David Blackburn

One way to slim down the quangocracy

One way to slim down the quangocracy
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Despite Cameron's recent announcements on the issue, there's still quite a few frustrating question marks over how they'll go about demolishing the quangocracy.  One attractive is turning quangos into angos - making them autonomous by introducing market principles and ensuring that organisations operate profitably and efficiently. To a certain, limited extent, this process is already underway. An employee of the General Medical Council (GMC), a completely autonomous and profitable organisation, recently explained to me how the BMC is taking over the Postgraduate Medical Education Training Board (PMETB).

The PMETB is representative of the explosion of the Quango state. Its accounts show snowballing costs, all funded by the taxpayer. In 2007-08 it cost £5,956,566; last year that figure reached £7,012,704. In the same period, the difference between income from the taxpayer and income from subscription fees doubled from £944,371 to £1,839,967. It makes sense for the GMC, which is the country's major medical regulator, to merge with the PMETB and control another important aspect of regulation whilst relieving pressure on the taxpayer.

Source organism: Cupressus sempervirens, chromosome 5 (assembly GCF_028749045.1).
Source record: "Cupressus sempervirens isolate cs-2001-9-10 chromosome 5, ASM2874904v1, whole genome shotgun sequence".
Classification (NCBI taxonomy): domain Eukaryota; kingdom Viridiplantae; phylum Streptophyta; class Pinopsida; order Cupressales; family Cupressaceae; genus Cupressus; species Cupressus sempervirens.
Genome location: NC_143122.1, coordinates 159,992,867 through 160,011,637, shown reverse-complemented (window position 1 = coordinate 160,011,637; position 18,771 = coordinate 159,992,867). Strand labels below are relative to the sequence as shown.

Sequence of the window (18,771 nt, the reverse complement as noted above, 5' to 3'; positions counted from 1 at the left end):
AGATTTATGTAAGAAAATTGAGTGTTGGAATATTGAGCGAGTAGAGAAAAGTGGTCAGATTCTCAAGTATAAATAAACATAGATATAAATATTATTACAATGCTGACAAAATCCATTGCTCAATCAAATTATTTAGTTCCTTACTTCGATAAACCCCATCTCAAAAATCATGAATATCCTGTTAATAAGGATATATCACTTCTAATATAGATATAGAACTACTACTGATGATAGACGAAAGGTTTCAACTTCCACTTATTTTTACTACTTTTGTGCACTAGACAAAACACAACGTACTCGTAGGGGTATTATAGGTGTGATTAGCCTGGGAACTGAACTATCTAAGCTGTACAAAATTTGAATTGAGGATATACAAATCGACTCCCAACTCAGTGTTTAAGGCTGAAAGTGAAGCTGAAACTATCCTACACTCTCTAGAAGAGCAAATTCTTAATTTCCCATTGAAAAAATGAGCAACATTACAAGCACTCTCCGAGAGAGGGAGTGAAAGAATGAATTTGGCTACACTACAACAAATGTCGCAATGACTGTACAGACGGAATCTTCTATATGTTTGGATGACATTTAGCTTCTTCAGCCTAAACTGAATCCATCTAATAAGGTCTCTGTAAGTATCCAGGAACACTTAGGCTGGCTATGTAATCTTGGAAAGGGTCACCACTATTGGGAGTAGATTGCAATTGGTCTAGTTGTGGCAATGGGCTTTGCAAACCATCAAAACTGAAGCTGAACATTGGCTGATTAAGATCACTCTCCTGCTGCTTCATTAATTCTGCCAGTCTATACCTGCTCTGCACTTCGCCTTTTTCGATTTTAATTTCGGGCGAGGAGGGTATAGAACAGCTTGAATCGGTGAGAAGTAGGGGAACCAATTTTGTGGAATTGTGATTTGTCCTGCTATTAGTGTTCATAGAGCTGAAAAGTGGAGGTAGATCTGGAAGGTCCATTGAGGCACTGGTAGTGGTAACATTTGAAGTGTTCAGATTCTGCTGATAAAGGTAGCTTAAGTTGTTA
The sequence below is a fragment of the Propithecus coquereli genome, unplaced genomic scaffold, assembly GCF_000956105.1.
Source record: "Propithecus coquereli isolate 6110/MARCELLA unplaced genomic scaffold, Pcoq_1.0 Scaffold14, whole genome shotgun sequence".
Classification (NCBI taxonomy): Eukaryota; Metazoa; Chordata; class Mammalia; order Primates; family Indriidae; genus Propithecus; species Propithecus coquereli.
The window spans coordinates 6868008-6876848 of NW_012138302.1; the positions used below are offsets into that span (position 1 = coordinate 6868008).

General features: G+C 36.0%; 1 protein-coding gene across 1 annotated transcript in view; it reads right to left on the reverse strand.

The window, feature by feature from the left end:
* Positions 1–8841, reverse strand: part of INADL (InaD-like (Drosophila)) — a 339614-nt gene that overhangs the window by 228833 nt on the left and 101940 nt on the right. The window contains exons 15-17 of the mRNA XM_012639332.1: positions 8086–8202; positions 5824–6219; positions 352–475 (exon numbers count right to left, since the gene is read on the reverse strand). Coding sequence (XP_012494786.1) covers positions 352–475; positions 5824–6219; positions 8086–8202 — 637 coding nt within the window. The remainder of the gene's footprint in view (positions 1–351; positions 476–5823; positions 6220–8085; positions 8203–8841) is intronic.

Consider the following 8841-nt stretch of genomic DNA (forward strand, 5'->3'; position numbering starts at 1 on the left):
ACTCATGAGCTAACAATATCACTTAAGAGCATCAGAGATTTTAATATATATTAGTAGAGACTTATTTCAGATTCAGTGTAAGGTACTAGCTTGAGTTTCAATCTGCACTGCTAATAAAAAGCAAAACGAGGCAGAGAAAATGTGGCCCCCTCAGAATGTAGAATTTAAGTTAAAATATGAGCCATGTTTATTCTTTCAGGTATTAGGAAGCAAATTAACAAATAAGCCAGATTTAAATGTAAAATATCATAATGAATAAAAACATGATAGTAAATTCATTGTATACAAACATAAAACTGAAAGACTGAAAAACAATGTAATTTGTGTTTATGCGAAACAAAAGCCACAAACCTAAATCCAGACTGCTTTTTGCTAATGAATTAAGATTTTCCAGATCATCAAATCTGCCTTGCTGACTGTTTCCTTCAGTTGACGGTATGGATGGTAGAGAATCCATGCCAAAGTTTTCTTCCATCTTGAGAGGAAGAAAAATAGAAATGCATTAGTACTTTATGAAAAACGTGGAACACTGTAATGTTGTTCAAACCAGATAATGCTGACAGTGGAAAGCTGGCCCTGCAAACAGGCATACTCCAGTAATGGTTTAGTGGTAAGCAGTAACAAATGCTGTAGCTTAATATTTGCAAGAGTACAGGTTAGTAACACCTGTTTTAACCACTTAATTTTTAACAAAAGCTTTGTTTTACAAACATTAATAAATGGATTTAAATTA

It's encouraging that the private sector is acting independently of central government in this, but the Tories would benefit from setting out more specifics about how they will undo the quango state. Sure, irrelevant quangos - such as the British Potato Council, whose contribution to national betterment was a report into the costs of potato bruising - should be abolished. However, essential services must be protected, and there is no reason why the BMC's intelligent lead should not form part of the Tories' template.